The government must transform the school system “into a place that is more relevant” to the modern needs of its students, Education Minister Shai Piron said on Wednesday.
“The new high school diploma has to reflect a person who has a sense of criticism, a person who has a dream and responsibility,” he said.
Piron was addressing participants in a panel on “Education: National Resilience and National Security,” held at the Institute for National Security Studies (INSS) 7th Annual International Conference in Tel Aviv.
Achieving national resilience through education can only come through long-term programs that tackle questions of identity, prepare students for the 21st century and demonstrate how knowledge can be an inspiration, the minister explained.
“We need trust-enabling and shattering of the fear,” Piron said.
If all goes according to Piron’s plans, widespread reforms are set to take root in the educational system for the 2014-15 academic year, with matriculation exams beginning in the 11th grade rather than the 10th, in order to encourage more in-depth learning. The exams would cover approximately 60-70 percent of the material learned, with the remaining 30% to fall into a student research project.
Called “Israel Moves Up a Grade,” the proposed overhaul of the educational system advocates increased trust, pedagogical continuity from preschool to higher education, new methods of academic measurement, improved educational technology and academic excellence.
In order to achieve an optimal setting for learning, Piron emphasized the need to remove fear from the environment and make schools a more comfortable place. He advocated giving teachers more independence in building their classroom curricula, and criticized the fact that secular and religious students study in such separate settings.
“Schools have become places that are poor in spirit. Students feel that nobody kindles a light inside of them,” Piron said. “In many respects our schools have become irrelevant.”
Prof. Yara Bar-On, president of Oranim Academic College of Education, said she advocates a cohesive system predicated upon social solidarity and emotional fitness for students.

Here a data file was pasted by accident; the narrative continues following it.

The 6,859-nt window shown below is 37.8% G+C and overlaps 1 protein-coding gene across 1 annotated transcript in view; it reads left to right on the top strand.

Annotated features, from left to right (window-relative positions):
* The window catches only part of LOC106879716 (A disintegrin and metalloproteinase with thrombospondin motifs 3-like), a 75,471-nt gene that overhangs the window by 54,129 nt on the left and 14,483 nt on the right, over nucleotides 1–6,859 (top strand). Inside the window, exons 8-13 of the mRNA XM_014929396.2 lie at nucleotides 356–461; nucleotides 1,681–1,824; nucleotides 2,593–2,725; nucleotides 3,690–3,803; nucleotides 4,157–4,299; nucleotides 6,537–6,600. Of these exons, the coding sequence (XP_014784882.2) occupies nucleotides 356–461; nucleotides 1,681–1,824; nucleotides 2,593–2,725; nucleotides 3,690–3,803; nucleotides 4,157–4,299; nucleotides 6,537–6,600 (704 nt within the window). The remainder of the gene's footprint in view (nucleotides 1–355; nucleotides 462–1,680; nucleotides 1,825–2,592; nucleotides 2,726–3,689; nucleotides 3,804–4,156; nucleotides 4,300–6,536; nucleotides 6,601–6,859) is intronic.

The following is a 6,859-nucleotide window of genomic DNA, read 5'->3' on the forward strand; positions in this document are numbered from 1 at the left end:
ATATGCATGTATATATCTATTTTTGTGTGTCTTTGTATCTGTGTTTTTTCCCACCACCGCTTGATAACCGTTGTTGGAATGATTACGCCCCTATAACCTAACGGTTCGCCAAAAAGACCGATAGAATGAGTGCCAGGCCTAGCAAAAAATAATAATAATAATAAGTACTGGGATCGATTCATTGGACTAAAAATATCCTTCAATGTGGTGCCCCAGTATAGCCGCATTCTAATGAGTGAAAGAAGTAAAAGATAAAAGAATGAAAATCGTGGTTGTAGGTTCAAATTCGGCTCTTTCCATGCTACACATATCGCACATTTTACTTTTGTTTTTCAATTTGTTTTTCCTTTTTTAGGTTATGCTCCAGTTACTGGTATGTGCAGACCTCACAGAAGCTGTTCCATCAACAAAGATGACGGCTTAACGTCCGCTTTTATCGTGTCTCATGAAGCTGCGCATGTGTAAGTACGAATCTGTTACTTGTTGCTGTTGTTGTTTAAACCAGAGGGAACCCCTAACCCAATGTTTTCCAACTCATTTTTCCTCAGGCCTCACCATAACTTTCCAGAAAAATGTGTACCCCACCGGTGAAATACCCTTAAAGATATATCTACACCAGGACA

Supporting the idea of increased autonomy for individual schools, Bar-On spoke of the need to “narrow the headquarters” – the Education Ministry. The ministry, she explained, should have a very clear policy and provide tools for control and accountability, in order to enable proper reform across the system.
“The teacher is a key element in creating this reform,” Bar-On said. “We’re talking about a change that starts at the top but at the same time we have a systematic change that is going bottom-up.”
Echoing her sentiments, Brig.-Gen. (res.) Meir Elran, a senior research fellow at INSS, added that an application of Bar-On’s ideas would “empower the resilience of the Israeli people.”
“If the Education Ministry agrees with what we’re saying then we are going to share all our capabilities and our partners, and happily so,” Elran said.
To this question of partnership, Piron responded passionately, telling the previous speaker that “you cannot have a discourse with ‘ifs.’” He added, however, that he does believe in all of the ideas presented throughout the session and signed many protocols reflecting that fact.
“When you talk about trust you cannot cast the entire question of trust on the education system,” Piron said.
“The problem of trust is the problem of the entire Israeli society at large.”Lidar Gravé-Lazi contributed to this report.
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